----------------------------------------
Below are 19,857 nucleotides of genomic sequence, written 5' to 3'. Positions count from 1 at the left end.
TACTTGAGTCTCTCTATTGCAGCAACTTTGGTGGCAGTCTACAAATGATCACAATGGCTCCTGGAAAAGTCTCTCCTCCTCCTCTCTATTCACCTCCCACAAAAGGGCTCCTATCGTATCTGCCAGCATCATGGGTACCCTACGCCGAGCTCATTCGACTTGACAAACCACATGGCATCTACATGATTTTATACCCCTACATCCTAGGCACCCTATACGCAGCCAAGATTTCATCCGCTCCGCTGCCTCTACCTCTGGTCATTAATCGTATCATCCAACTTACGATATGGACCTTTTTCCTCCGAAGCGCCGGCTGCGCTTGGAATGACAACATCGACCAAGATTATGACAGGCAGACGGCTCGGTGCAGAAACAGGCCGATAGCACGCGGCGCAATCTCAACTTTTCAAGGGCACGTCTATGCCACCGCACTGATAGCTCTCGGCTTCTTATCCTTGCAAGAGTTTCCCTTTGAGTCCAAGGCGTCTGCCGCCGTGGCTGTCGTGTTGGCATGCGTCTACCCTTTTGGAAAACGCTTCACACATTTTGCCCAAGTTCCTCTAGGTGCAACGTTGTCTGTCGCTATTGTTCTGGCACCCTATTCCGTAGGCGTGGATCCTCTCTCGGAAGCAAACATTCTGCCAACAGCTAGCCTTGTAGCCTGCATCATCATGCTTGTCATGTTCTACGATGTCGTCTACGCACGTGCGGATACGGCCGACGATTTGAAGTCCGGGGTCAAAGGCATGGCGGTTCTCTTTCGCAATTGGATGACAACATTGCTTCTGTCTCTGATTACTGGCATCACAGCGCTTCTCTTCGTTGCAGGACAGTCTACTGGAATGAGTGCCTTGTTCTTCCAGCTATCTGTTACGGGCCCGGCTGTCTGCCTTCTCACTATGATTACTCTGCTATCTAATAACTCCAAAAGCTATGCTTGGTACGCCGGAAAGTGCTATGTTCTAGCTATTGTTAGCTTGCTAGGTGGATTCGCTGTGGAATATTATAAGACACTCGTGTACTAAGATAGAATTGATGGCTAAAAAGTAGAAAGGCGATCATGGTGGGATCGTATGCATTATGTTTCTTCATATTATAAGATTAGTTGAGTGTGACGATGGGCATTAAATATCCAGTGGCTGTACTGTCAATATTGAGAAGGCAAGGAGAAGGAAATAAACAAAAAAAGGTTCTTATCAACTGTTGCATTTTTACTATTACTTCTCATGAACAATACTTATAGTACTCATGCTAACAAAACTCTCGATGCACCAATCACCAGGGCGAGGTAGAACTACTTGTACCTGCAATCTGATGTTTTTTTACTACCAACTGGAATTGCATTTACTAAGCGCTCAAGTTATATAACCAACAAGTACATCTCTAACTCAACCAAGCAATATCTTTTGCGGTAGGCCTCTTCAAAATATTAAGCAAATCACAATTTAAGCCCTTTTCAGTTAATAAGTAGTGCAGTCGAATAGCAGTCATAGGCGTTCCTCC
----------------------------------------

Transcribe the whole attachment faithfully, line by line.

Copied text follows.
Below are 19,857 nucleotides of genomic sequence, written 5' to 3'. Positions count from 1 at the left end.
TACTTGAGTCTCTCTATTGCAGCAACTTTGGTGGCAGTCTACAAATGATCACAATGGCTCCTGGAAAAGTCTCTCCTCCTCCTCTCTATTCACCTCCCACAAAAGGGCTCCTATCGTATCTGCCAGCATCATGGGTACCCTACGCCGAGCTCATTCGACTTGACAAACCACATGGCATCTACATGATTTTATACCCCTACATCCTAGGCACCCTATACGCAGCCAAGATTTCATCCGCTCCGCTGCCTCTACCTCTGGTCATTAATCGTATCATCCAACTTACGATATGGACCTTTTTCCTCCGAAGCGCCGGCTGCGCTTGGAATGACAACATCGACCAAGATTATGACAGGCAGACGGCTCGGTGCAGAAACAGGCCGATAGCACGCGGCGCAATCTCAACTTTTCAAGGGCACGTCTATGCCACCGCACTGATAGCTCTCGGCTTCTTATCCTTGCAAGAGTTTCCCTTTGAGTCCAAGGCGTCTGCCGCCGTGGCTGTCGTGTTGGCATGCGTCTACCCTTTTGGAAAACGCTTCACACATTTTGCCCAAGTTCCTCTAGGTGCAACGTTGTCTGTCGCTATTGTTCTGGCACCCTATTCCGTAGGCGTGGATCCTCTCTCGGAAGCAAACATTCTGCCAACAGCTAGCCTTGTAGCCTGCATCATCATGCTTGTCATGTTCTACGATGTCGTCTACGCACGTGCGGATACGGCCGACGATTTGAAGTCCGGGGTCAAAGGCATGGCGGTTCTCTTTCGCAATTGGATGACAACATTGCTTCTGTCTCTGATTACTGGCATCACAGCGCTTCTCTTCGTTGCAGGACAGTCTACTGGAATGAGTGCCTTGTTCTTCCAGCTATCTGTTACGGGCCCGGCTGTCTGCCTTCTCACTATGATTACTCTGCTATCTAATAACTCCAAAAGCTATGCTTGGTACGCCGGAAAGTGCTATGTTCTAGCTATTGTTAGCTTGCTAGGTGGATTCGCTGTGGAATATTATAAGACACTCGTGTACTAAGATAGAATTGATGGCTAAAAAGTAGAAAGGCGATCATGGTGGGATCGTATGCATTATGTTTCTTCATATTATAAGATTAGTTGAGTGTGACGATGGGCATTAAATATCCAGTGGCTGTACTGTCAATATTGAGAAGGCAAGGAGAAGGAAATAAACAAAAAAAGGTTCTTATCAACTGTTGCATTTTTACTATTACTTCTCATGAACAATACTTATAGTACTCATGCTAACAAAACTCTCGATGCACCAATCACCAGGGCGAGGTAGAACTACTTGTACCTGCAATCTGATGTTTTTTTACTACCAACTGGAATTGCATTTACTAAGCGCTCAAGTTATATAACCAACAAGTACATCTCTAACTCAACCAAGCAATATCTTTTGCGGTAGGCCTCTTCAAAATATTAAGCAAATCACAATTTAAGCCCTTTTCAGTTAATAAGTAGTGCAGTCGAATAGCAGTCATAGGCGTTCCTCC